Orlando has always been an outsider. His longing for passion, adventure and fulfilment takes him out of his own time. Chasing a dream through the centuries, he bounds from Elizabethan England amd imperial Turkey to the modern world. Will he find happiness with the exotic Russian Princess Sasha? Or is the dashing explorer Shelmerdine the ideal man?
This is the story of the Ramsays, based on Virginia Woolf's own family. Written in the stream-of-consciousness style, the book examines family relationships, the traditional roles of the sexes, the tensions and love between husband and wife and the resentment children can feel for their parents.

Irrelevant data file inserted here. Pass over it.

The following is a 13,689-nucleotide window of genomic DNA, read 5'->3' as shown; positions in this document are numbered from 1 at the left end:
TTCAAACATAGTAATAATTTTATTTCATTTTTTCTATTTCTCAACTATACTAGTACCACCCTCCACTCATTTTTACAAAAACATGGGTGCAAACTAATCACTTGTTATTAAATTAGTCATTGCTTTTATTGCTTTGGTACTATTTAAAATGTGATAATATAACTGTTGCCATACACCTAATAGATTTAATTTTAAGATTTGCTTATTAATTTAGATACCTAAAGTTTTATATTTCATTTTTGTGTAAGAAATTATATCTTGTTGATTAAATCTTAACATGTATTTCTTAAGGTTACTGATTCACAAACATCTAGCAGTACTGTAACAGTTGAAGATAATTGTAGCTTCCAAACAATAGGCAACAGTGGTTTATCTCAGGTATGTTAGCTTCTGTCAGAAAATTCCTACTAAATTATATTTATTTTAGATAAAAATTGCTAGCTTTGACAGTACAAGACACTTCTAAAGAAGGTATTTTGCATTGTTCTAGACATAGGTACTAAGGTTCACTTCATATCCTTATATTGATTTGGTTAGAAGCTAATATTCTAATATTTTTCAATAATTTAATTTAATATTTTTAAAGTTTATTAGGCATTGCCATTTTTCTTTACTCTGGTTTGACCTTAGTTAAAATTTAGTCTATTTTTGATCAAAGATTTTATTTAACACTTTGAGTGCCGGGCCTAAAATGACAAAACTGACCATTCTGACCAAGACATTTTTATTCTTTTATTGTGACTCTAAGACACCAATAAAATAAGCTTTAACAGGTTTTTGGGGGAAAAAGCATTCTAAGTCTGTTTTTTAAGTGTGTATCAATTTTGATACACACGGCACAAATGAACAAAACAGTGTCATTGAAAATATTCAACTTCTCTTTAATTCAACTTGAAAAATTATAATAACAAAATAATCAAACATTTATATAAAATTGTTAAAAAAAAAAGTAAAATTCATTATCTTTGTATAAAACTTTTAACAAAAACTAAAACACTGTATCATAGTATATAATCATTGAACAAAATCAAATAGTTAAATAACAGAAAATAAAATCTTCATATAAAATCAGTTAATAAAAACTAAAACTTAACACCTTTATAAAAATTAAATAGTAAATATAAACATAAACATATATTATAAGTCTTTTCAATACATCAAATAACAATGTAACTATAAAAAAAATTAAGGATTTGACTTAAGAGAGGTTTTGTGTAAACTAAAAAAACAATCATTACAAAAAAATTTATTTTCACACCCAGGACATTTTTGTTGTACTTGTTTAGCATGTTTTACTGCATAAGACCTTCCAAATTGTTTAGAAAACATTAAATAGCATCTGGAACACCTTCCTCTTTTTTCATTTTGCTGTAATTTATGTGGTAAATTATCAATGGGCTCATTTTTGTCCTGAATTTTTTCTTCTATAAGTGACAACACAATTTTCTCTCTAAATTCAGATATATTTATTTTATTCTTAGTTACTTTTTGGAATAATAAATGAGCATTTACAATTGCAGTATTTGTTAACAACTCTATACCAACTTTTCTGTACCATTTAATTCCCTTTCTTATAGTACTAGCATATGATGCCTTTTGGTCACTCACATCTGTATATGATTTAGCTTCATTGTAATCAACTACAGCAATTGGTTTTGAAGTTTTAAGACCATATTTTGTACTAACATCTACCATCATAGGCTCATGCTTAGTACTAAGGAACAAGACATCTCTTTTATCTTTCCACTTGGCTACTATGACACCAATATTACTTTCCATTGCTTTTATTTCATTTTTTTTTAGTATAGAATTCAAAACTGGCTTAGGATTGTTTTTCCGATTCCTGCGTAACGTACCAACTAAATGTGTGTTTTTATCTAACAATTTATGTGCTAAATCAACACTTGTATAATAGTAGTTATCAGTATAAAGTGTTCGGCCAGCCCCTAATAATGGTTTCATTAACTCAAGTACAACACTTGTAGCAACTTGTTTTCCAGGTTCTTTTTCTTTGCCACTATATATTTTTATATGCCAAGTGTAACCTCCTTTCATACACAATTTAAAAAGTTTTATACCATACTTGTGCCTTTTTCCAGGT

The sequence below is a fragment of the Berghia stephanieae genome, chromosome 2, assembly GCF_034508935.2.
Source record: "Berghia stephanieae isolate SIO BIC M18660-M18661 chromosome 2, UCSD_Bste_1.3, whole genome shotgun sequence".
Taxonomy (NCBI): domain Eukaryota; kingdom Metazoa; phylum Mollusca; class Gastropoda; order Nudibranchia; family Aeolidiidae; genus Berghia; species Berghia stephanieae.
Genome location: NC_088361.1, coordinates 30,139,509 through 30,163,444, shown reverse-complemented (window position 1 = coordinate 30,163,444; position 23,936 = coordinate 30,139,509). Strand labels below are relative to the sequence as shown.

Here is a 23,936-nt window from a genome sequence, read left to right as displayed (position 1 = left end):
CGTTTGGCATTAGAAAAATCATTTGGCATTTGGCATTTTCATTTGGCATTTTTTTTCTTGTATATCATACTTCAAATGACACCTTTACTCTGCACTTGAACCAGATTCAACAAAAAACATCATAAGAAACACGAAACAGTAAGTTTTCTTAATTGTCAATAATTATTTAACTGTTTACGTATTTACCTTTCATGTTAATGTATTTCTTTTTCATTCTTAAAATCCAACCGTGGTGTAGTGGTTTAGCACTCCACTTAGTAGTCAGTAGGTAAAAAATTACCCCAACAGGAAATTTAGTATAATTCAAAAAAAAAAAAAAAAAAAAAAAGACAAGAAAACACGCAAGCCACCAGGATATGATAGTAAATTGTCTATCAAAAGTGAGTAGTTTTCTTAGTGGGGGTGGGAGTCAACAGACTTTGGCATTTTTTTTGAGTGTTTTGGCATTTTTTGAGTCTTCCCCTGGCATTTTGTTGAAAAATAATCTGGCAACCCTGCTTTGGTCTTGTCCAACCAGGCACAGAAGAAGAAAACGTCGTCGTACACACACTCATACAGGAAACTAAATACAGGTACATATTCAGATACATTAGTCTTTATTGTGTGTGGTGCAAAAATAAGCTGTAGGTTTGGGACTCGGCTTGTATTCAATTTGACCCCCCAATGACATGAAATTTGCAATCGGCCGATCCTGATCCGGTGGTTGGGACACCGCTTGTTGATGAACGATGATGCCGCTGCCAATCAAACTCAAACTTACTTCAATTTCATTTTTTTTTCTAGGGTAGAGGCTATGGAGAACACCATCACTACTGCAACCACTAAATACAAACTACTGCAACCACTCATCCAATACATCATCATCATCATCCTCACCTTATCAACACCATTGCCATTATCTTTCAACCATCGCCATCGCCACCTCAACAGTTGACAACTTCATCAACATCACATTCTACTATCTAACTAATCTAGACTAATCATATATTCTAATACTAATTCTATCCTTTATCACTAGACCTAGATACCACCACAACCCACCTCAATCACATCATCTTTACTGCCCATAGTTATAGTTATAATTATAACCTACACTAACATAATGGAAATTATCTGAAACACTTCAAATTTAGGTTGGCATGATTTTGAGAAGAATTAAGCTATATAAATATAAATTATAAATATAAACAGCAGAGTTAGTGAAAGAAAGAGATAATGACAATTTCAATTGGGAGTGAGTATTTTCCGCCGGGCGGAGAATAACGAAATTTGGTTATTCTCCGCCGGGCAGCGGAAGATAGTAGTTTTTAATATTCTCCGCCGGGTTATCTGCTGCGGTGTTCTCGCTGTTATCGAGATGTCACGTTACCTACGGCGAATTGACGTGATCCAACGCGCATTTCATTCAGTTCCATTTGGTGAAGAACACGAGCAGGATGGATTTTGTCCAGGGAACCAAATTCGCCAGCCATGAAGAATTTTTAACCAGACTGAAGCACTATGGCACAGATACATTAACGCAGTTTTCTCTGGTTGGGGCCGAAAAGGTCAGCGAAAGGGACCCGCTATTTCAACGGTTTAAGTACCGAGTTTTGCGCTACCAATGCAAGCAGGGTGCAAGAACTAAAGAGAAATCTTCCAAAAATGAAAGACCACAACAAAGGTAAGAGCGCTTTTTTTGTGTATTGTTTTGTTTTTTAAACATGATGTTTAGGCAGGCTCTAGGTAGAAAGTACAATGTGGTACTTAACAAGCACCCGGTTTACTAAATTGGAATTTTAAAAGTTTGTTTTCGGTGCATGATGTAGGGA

A Room of One's Own is Virginia Woolf's most powerful feminist essay, justifying the need for women to possess intellectual freedom and financial independence. Based on a lecture given at Girton College, Cambridge, the essay is one of the great feminist polemics, ranging in its themes from Jane Austen and Carlotte Bronte to the silent fate of Shakespeare's gifted (imaginary) sister and the effects of poverty and sexual constraint on female creativity. Virginia Woolf (1882-1941) is regarded as a major twentieth-century author and essayist, a key figure in literary history as a feminist and modernist, and the centre of 'The Bloomsbury Group'. Between 1925 and 1931 Woolf produced what are now regarded as her finest masterpieces, from Mrs Dalloway (1925) to the poetic and highly experimental novel The Waves (1931). She also maintained an astonishing output of literary criticism, short fiction, journalism and biography, including the playfully subversive Orlando (1928) and A Room of One's Own (1929). If you enjoyed A Room of One's Own , you might like Woolf's Orlando , also available in Penguin Modern Classics. 'Probably the most influential piece of non-fictional writing by a woman in this century' Hermione Lee, Financial Times